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Department of Energy Awards up to $38 Million to Advance Technology and Reduce Cost of Geothermal Energy

September 8, 2011

U.S. Energy Secretary Steven Chu today announced $38 million over three years for projects to accelerate the development of promising geothermal energy technologies and help diversify America's sources of clean, renewable energy. Thirty-two innovative projects in 14 states will develop and test new ways to locate geothermal resources and improve resource characterization, drilling, and reservoir engineering techniques, which will enable geothermal energy sources to help reduce the nation's reliance on fossil fuels. Funded through DOE's Office of Energy Efficiency and Renewable Energy, these advances will play an important role in achieving President Obama's goal of generating 80% of U.S. electricity from clean energy sources by 2035.

"The Department of Energy is investing in pioneering new technologies that will further develop the nation's geothermal resources, create skilled jobs for American workers, and help diversify our energy portfolio," said Secretary Chu. "The projects announced today will provide opportunities for clean energy innovations that will ensure the U.S. remains a global leader in geothermal energy development and expand the nation's use of this important renewable energy resource."

This significant investment in clean energy development is part of the Department's comprehensive effort to reduce the cost of geothermal energy, making it more competitive with conventional sources of baseload electricity. Projects will perform feasibility studies before advancing to prototyping and validation, which will be conducted through vigorous laboratory-based research and field testing. The selected projects will support the Department's goals of lowering the cost and financial risk associated with confirming and characterizing geothermal resources and will help to overcome key technical challenges to the reservoir creation and sustainability of enhanced geothermal systems.

Selected awardees are as follows:

Hattenburg Dilley & Linnell, LLC (Anchorage, Alaska) : up to $330,000
This project will evaluate the chemical, thermal and permeability characteristics of a geothermal reservoir using chemical signatures that are trapped inside minerals to increase exploration drilling success rates.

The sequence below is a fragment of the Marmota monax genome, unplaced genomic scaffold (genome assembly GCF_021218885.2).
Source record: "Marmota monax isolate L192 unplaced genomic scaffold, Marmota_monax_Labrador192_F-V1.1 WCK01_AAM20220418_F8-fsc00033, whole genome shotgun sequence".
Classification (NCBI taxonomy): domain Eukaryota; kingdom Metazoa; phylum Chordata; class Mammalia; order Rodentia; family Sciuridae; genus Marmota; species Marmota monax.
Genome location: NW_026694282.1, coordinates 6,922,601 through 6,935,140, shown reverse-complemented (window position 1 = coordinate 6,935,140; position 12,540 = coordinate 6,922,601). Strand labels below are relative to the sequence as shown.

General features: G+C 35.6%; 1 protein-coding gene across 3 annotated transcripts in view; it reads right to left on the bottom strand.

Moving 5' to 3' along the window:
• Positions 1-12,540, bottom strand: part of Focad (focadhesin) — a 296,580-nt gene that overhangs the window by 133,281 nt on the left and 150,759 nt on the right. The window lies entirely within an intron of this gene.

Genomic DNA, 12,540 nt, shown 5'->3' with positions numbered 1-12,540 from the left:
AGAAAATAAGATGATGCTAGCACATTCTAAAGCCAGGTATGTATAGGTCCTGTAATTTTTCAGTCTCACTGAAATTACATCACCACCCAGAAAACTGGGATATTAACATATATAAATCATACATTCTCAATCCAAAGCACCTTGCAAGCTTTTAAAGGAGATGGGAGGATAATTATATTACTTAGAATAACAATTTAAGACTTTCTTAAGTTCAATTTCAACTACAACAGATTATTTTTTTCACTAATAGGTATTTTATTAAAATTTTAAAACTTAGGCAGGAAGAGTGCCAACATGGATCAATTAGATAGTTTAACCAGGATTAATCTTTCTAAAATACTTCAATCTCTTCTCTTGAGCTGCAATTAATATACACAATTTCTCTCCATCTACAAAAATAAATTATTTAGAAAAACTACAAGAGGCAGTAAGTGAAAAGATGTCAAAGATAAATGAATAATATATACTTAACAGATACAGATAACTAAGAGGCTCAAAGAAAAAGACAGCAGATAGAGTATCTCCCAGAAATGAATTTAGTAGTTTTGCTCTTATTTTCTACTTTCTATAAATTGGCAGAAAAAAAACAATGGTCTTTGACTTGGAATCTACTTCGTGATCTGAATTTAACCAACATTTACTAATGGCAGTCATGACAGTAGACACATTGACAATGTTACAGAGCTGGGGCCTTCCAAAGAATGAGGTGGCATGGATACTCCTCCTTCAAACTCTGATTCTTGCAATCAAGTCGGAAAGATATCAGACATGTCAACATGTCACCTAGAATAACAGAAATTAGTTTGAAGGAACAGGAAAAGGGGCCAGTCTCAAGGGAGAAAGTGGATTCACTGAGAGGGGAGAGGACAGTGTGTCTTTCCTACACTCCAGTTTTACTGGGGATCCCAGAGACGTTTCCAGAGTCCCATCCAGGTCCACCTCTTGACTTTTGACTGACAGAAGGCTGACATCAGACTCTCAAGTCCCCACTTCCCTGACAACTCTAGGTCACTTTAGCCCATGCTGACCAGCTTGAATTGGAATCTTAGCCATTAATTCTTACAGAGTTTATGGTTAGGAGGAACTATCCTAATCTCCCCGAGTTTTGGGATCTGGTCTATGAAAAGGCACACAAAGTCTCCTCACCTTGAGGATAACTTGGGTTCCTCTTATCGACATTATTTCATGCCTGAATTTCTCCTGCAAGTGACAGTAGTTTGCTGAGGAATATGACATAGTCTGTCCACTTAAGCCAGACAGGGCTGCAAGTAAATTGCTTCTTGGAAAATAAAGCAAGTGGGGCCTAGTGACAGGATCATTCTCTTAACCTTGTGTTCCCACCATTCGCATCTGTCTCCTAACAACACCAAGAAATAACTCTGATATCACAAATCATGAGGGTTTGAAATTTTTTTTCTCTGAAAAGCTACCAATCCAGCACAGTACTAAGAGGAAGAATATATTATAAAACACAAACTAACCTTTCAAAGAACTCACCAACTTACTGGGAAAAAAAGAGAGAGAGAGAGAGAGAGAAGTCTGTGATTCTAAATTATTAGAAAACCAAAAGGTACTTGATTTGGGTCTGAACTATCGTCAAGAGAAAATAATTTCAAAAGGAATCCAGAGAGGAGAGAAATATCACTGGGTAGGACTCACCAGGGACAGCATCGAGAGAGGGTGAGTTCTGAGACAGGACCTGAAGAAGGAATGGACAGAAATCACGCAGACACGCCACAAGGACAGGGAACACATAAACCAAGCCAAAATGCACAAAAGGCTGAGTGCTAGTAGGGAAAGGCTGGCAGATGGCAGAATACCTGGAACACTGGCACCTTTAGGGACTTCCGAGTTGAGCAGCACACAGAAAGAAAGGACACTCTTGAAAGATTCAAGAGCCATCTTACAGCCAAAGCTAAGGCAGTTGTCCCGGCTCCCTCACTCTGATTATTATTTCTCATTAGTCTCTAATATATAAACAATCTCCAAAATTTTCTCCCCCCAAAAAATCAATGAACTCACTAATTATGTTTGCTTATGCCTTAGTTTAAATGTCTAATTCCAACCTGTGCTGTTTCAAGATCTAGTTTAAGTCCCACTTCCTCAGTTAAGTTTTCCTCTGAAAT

Lawrence-Berkeley National Laboratory (Berkeley, California): up to $540,000
This project will predict changes in fluid flow through fractures and improve current methods of estimating geothermal reservoir temperatures to enable subsurface imaging and reduce exploration costs.

Lawrence Livermore National Security, LLC (Livermore, California): up to $890,000
This project will reduce resource exploration costs by developing a processing technique for a variety of geophysical and geological parameters.

Paulsson, Inc. (Woodland Hills, California): up to $3.0 million
This project will advance the collection of seismic data from stimulation zones to accurately characterize enhanced geothermal system reservoirs.

Potter Drilling, Inc. (Redwood City, California): up to $1.5 million
This project will adapt hydrothermal spallation drilling technology to increase the effective diameter of wells and increase their production capacity.

Stanford University (Stanford, California): up to $680,000
This project will develop geophysical approaches to detect and evaluate fractures to better characterize geothermal reservoirs and optimize their performance.

Colorado School of Mines (Golden, Colorado): up to $1.1 million
This project will link reservoir temperature estimates with mineral analysis to aid discovery of unknown geothermal resources.

Colorado School of Mines (Golden, Colorado): up to $630,000
This project will develop an advanced processing framework for survey data to reduce the cost of geothermal exploration.

University of Hawaii (Honolulu, Hawaii): up to $980,000
This project will develop a new geophysical inversion and analysis procedure to map the subsurface structure of a geothermal prospect and lower exploration costs.

Idaho National Laboratory (Idaho Falls, Idaho): up to $1.0 million
This project will seek to achieve increased accuracy in predicting reservoir temperatures in order to lower exploration costs.

FastCAP Systems Corporation (Boston, Massachusetts): up to $2.2 million
This project will enable controlled pressure and directional drilling in high-temperature geothermal exploration wells to facilitate more economical identification of geothermal resources.

Applied Technology Associates (Albuquerque, New Mexico): up to $1.5 million
This project will use an innovative sensor to facilitate simultaneous measurement of multiple wave velocities and directions to improve reservoir observation and monitoring.

Los Alamos National Laboratory (Los Alamos, New Mexico): up to $1.0 million